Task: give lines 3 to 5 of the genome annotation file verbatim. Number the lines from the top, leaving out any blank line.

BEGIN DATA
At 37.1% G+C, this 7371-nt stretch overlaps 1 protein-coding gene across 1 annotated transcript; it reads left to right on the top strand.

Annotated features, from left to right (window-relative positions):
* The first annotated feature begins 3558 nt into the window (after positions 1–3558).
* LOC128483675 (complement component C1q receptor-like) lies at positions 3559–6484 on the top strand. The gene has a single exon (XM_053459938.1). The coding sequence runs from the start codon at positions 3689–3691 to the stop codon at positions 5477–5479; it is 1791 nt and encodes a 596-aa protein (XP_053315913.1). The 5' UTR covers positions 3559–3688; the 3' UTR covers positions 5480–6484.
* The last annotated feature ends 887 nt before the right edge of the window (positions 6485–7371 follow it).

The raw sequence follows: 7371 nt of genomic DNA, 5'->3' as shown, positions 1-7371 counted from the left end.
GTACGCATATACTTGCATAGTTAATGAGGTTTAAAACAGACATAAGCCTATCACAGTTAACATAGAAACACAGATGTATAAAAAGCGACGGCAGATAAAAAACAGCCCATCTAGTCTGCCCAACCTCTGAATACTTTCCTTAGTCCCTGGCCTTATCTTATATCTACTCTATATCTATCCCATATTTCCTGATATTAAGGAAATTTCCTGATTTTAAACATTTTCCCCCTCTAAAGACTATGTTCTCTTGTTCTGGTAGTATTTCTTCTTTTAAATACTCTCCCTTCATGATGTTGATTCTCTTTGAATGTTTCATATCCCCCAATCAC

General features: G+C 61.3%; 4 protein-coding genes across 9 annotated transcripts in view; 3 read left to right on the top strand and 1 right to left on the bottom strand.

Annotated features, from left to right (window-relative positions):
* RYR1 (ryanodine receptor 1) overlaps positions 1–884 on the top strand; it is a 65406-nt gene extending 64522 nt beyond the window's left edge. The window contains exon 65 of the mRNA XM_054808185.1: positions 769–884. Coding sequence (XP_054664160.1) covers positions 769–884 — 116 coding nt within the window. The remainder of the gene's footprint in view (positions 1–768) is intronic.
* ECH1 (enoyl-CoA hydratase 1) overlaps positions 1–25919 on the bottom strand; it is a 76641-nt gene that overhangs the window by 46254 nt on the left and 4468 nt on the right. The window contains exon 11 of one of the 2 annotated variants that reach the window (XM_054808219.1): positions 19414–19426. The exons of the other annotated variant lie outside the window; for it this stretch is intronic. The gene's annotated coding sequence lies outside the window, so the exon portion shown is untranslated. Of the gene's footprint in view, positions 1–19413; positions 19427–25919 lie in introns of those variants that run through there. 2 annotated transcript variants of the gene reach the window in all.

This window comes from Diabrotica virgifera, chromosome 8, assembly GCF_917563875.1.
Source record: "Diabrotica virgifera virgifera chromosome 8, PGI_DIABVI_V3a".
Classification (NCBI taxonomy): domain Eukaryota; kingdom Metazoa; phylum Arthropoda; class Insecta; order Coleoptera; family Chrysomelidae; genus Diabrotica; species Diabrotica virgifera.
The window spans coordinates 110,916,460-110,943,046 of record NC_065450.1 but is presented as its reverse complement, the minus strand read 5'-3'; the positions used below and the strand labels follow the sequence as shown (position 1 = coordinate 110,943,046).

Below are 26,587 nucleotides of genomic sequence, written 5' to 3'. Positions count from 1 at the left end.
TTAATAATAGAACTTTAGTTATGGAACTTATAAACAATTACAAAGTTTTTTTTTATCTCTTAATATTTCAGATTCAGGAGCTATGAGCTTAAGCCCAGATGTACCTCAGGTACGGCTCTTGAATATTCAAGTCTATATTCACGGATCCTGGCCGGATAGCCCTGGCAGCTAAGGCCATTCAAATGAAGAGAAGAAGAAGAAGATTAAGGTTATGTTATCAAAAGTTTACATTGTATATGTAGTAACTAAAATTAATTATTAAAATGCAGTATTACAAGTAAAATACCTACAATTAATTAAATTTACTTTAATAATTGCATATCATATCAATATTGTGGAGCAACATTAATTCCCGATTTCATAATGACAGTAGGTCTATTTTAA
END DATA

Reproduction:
* The first annotated feature begins 3558 nt into the window (after positions 1–3558).
* LOC128483675 (complement component C1q receptor-like) lies at positions 3559–6484 on the top strand. The gene has a single exon (XM_053459938.1). The coding sequence runs from the start codon at positions 3689–3691 to the stop codon at positions 5477–5479; it is 1791 nt and encodes a 596-aa protein (XP_053315913.1). The 5' UTR covers positions 3559–3688; the 3' UTR covers positions 5480–6484.
* The last annotated feature ends 887 nt before the right edge of the window (positions 6485–7371 follow it).